'The Devil's Triangle' starts with a bang and never lets up

"The Devil's Triangle: a Brit in the FBI Thriller" (Gallery Books), by Catherine Coulter and J.T. Ellison

"The Devil's Triangle," the latest book in Catherine Coulter and J.T. Ellison's series featuring FBI Special Agents Nicholas Drummond and Michaela Caine, starts with a bang and never lets up.

An elusive thief known as the Fox has stolen a valuable artifact from the Topkapi Museum. The artifact is a staff claimed to have been carried by Moses. Her clients are a ruthless brother and sister who hide behind a legitimate archaeological company. They immediately recognize that the staff is a fake and attempt to kill the Fox, but she's able to slip away. When she arrives back home, she's shocked to discover that her husband has been abducted and the cost of his rescue is essentially sacrificing her own life.

When the Fox learns of a massive dust storm that's killing thousands in Beijing, she knows the phenomenon isn't natural and the brother and sister trying to kill her are directly involved. She calls in Drummond and Caine, who have grappled with her in the past.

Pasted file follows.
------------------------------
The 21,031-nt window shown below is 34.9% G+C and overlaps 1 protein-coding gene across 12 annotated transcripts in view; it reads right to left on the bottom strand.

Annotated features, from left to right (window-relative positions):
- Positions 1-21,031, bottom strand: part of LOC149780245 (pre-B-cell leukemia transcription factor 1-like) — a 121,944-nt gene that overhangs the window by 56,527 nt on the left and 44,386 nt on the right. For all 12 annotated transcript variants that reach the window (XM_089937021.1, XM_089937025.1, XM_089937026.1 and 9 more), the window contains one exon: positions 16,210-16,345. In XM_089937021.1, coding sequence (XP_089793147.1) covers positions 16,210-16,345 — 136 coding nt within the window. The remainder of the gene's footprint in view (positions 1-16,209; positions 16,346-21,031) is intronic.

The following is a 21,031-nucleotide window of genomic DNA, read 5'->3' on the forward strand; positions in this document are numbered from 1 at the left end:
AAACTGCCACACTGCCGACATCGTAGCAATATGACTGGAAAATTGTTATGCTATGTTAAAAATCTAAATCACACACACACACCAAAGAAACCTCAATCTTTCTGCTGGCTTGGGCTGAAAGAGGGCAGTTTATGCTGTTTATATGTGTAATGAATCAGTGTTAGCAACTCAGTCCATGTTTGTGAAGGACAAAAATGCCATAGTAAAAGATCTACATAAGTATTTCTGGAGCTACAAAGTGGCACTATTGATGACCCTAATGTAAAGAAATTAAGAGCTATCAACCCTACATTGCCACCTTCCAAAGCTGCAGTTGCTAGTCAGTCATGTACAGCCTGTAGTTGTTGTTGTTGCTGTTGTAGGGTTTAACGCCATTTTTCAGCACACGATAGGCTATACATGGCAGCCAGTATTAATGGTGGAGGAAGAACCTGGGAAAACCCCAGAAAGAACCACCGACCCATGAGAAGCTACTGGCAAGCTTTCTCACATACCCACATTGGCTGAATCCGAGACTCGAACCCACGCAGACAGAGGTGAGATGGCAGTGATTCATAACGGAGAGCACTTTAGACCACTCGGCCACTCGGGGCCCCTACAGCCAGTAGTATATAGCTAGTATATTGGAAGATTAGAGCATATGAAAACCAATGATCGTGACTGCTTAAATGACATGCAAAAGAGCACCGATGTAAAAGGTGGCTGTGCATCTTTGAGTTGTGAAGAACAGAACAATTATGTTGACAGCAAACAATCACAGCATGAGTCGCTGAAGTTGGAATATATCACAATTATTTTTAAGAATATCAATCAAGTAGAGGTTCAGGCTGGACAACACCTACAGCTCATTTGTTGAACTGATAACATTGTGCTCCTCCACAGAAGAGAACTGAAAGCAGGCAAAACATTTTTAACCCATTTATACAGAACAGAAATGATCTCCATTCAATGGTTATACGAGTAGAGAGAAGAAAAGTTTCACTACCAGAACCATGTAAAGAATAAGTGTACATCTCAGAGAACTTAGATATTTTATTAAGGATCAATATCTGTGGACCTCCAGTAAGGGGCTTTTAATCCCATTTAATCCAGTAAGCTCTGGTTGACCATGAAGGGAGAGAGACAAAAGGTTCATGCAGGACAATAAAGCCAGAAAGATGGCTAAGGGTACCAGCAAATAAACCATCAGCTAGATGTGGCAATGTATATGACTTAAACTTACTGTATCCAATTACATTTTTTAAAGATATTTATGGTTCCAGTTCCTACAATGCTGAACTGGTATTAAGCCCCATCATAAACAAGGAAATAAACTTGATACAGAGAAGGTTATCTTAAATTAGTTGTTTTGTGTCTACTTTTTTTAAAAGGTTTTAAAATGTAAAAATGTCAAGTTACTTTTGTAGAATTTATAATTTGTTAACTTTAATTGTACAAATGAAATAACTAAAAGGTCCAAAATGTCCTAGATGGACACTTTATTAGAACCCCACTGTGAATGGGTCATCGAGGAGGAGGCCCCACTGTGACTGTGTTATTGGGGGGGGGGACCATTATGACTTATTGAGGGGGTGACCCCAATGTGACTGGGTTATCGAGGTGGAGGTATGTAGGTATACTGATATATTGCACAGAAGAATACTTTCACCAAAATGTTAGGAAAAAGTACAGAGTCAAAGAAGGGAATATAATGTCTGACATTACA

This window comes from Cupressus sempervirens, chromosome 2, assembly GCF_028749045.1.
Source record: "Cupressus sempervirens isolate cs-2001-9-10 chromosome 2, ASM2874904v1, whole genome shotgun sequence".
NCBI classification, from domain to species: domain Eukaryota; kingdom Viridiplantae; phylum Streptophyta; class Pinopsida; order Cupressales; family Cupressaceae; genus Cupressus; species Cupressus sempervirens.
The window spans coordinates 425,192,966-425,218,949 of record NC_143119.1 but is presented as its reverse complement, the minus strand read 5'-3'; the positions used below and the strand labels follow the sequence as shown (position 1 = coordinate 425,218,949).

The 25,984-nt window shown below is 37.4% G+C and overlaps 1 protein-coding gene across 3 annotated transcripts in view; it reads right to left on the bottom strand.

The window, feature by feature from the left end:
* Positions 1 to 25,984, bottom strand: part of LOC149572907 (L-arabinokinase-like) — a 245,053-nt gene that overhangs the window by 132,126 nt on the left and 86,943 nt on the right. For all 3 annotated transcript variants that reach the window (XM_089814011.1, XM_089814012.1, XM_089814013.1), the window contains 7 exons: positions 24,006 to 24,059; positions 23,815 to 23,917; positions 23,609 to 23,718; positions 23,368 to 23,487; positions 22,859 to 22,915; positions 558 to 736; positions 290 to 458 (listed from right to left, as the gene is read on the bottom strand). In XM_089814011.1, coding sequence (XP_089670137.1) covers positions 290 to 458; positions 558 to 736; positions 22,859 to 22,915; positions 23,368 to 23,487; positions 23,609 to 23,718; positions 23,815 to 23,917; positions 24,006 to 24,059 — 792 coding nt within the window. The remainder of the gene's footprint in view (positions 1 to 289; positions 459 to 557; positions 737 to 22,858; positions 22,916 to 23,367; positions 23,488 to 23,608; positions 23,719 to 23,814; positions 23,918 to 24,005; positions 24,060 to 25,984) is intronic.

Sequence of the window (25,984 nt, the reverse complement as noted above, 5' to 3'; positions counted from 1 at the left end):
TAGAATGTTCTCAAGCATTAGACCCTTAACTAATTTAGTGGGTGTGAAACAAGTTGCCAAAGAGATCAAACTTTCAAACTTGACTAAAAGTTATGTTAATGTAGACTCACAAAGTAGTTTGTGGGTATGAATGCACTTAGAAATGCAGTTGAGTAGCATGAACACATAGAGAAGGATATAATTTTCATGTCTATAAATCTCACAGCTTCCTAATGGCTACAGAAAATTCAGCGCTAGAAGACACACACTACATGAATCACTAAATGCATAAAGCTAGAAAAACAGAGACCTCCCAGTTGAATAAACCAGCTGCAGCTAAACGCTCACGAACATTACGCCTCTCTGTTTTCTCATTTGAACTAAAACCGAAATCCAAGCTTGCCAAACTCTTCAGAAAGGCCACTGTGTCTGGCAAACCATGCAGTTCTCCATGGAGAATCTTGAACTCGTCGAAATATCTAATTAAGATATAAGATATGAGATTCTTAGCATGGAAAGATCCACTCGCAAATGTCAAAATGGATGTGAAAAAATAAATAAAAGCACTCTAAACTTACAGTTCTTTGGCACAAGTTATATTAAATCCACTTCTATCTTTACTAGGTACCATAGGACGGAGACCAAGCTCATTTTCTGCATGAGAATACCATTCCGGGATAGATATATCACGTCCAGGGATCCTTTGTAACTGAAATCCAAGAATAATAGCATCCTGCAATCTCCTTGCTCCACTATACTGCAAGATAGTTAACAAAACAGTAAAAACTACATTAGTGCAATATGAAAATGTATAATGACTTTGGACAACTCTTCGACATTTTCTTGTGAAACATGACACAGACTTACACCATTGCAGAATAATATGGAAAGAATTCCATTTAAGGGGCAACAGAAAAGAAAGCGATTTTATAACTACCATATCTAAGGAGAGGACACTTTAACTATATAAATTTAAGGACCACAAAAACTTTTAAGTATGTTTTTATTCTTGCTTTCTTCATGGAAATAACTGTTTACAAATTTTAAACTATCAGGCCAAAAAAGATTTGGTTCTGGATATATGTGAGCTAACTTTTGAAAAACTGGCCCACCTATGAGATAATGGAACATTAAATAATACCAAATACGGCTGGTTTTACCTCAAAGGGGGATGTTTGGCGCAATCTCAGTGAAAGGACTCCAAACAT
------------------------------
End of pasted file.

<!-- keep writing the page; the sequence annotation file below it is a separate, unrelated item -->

Drummond and Caine are team leaders of a new group inside the FBI called Covert Eyes. This mission is a perfect way to see how they work together while uncovering the truth behind a potentially dangerous weapon that can control the weather.

The intensity of the quest to save the Fox while also grappling with her criminal proclivities and a missing husband play well into the story, while Covert Eyes battles hordes of goons with guns and a duo that won't stop until they have an ancient relic that will grant them unlimited power: the Ark of the Covenant.

The villains could be pulled straight out of a James Bond movie and the heroes are crafted for readers to cheer for in all aspects of their lives, both on and off their FBI jobs. Coulter and Ellison are known for crafting well-told tales of suspense, and when they combine, the end result is dynamite.

This story has been automatically published from the Associated Press wire which uses US spellings

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